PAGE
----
Standing outside the Roman Coliseum, you can almost hear the echoes of ancient crowds roaring through the ages. The mammoth amphitheater is one of the empire’s many architectural achievements whose remains lend an unparalleled historic depth to today’s Rome. This arena stands four stories tall and is graced by 80 entrance arches. In its day, it could accommodate a crowd of 50,000 spectators who rooted for man to slay beast, for beast to slay man, or for men to slay each other. The arena’s bowl could even be flooded with water so that Roman citizens could witness mock sea battles.
It’s hard to believe that such a place could have been imagined in the ancient world, never mind constructed. That’s the wonder of exploring the millennia-old sites of Rome. Their power and their glory transcend the city itself, rising above today’s modern bustle to whisper and shout all at once that this is where a great arc of history began.
The past is palpable here. Along the byways of the ancient Forum—called by historians the most celebrated meeting place in the world and in all of history—triumphal processions marched to proclaim Rome’s latest military victory … public speakers rattled on about the latest current events … senators debated the latest laws … and merchants traded goods with vendors from faraway lands. Of course, it’s not just the social and political buzz of history that makes this place so spectacular; the Roman Forum is a living museum of architectural splendor.
The Temple of Saturn is, for many visitors, the most prominent of the remains. Rome’s trusted financiers walked through its eight towering columns—all that remains of the once-grand building—to gain access to the city’s treasury of gold and silver. Saturn was the logical god to look over it all because he ruled during the Golden Age and was closely associated with wealth.
Also impressive, the Arch of Septimus Severus, a hulking and incredibly preserved structure, has stood here since its completion in the year 203. It commemorated the victory of Severus over the Parthians. It is so well preserved for two reasons: First, it was incorporated into the structure of a Christian church by Pope Innocent III in 1199. When the church moved, the arch stayed. Second, in the Middle Ages, flooding deposited debris and silt into the small valley that the Forum occupies, leaving the arch half-buried.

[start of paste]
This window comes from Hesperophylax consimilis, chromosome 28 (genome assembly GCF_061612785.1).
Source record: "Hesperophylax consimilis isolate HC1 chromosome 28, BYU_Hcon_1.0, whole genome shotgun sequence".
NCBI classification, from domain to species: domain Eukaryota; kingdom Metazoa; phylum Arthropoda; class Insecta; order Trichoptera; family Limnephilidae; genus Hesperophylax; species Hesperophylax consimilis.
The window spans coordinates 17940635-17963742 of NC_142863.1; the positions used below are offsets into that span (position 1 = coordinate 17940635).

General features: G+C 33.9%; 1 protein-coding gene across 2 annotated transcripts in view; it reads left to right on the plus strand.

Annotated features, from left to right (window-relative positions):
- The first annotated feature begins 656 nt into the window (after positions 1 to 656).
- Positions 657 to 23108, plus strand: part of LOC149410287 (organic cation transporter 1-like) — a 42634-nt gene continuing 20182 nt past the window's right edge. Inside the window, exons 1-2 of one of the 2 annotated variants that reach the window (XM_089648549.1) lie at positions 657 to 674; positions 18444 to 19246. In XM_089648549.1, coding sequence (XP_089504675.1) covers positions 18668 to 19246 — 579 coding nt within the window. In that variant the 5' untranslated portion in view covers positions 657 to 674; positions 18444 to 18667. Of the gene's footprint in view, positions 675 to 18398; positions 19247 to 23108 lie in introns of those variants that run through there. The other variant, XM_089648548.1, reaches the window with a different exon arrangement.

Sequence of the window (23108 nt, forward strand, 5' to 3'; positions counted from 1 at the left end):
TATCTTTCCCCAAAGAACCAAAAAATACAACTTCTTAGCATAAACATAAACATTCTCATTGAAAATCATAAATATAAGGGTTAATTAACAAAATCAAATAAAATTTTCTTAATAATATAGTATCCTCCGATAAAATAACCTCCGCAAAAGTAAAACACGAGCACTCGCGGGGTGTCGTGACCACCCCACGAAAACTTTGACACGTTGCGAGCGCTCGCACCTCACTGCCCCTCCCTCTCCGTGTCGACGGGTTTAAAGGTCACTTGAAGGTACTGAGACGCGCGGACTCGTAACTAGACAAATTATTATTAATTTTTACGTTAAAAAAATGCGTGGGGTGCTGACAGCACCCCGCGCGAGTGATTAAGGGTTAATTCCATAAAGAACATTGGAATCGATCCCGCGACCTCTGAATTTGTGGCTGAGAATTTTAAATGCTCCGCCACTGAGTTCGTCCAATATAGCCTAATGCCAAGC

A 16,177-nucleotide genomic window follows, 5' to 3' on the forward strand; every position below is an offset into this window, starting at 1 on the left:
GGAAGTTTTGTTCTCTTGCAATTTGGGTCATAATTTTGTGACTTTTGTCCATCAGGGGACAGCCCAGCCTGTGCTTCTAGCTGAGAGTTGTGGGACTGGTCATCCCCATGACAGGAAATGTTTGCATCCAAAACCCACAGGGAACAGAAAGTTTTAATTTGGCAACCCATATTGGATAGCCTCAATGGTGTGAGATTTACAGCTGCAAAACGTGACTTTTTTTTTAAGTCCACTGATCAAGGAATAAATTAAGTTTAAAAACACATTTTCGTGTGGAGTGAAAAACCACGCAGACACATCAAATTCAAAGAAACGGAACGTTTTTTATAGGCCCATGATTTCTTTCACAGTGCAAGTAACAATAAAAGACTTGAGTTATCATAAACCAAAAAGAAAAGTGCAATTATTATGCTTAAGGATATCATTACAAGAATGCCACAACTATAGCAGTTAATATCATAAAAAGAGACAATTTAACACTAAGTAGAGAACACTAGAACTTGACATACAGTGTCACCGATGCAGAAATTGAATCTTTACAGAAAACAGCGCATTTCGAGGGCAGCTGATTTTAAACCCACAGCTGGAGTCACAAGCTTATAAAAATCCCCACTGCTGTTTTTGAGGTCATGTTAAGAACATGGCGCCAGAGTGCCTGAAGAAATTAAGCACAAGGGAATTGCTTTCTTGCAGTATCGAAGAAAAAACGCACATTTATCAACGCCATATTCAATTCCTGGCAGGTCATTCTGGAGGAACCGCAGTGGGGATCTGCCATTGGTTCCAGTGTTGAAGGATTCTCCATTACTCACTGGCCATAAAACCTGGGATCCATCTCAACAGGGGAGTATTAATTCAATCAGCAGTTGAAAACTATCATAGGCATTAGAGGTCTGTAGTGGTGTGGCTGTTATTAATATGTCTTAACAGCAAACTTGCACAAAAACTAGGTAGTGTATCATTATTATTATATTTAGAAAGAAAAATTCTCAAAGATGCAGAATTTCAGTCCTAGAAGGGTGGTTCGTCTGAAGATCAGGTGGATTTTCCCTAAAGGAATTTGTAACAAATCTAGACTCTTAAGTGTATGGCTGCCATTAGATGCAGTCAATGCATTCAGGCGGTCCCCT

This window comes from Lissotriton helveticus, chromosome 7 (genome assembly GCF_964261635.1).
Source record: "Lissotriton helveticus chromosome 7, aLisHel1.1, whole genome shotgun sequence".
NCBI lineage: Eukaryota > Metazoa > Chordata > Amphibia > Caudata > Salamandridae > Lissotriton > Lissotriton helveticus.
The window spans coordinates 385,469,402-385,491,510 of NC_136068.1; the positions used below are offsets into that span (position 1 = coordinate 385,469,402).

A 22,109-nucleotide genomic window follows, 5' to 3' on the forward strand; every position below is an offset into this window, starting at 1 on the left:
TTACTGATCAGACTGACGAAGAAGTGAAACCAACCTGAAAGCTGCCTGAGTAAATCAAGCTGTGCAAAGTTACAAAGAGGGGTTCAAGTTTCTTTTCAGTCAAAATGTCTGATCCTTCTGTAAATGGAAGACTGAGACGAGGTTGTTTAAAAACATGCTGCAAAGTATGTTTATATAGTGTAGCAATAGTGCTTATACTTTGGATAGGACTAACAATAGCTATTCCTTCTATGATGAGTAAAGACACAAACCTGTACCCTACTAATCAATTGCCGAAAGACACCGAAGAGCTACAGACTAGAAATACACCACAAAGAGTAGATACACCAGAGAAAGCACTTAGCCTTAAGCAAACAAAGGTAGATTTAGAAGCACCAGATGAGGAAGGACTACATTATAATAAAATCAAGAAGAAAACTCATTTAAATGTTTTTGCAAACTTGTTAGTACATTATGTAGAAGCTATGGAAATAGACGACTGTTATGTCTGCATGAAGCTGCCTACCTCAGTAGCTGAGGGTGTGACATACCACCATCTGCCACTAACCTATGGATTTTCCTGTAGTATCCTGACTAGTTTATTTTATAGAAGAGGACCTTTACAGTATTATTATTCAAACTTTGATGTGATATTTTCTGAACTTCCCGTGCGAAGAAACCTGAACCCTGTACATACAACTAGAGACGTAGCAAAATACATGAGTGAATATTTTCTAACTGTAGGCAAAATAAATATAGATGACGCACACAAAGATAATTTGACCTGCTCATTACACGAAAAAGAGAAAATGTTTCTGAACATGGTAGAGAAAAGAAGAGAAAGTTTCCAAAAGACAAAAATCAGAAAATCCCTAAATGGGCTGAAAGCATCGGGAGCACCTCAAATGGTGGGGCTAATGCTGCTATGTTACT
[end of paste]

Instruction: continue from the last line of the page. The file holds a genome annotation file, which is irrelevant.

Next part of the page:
There’s another monument to Rome’s rich past that is admittedly harder to find. (Here’s a hint: It’s next to Arch of Septimus Severus.) The Umbilicus Urbis Romae, or Navel of the City of Rome, is little more than a plaque that marks the symbolic city center. You might think such a marker insignificant, but to ancient Romans it meant everything. Rome was, after all, the center of the world. And so distances to and from every outpost of the Roman Empire started and ended at this point. All roads did indeed lead to Rome.
One road—the Via Triumphalis—led to the Navel of Rome via the magnificent Arch of Constantine. This remarkable gate, adorned with bas reliefs, commemorates Emperor Constantine’s defeat in the Battle of Milvian Bridge in the year 312. The arch was built to straddle the Via Triumphalis, the road on which emperors made their ceremonial entrance into the city after a victory. The structure was so admired that it served as the inspiration for arches built all over the world in the coming centuries.
The Pantheon predates the arch by at least 200 years, yet it is the most complete building from ancient Rome. This majestic monument to Roman engineering was originally built as a temple to all the gods of ancient Rome. Today, it serves as a church, making it one of the city’s oldest structures in continuous use. Its circular room is topped by the world’s largest unreinforced concrete dome. The oculus at the apex of the dome bathes the rotunda in rays of sunlight. The massive gray-granite columns on the rectangular porch were quarried in Egypt, transported here down the Nile River, across the Mediterranean Sea, and up the Tiber River.
It’s easy to see why all roads lead to ancient Rome. Ingenuity seems to have been born here, and inspiration lives in the brilliance of its architecture 2,000 years later.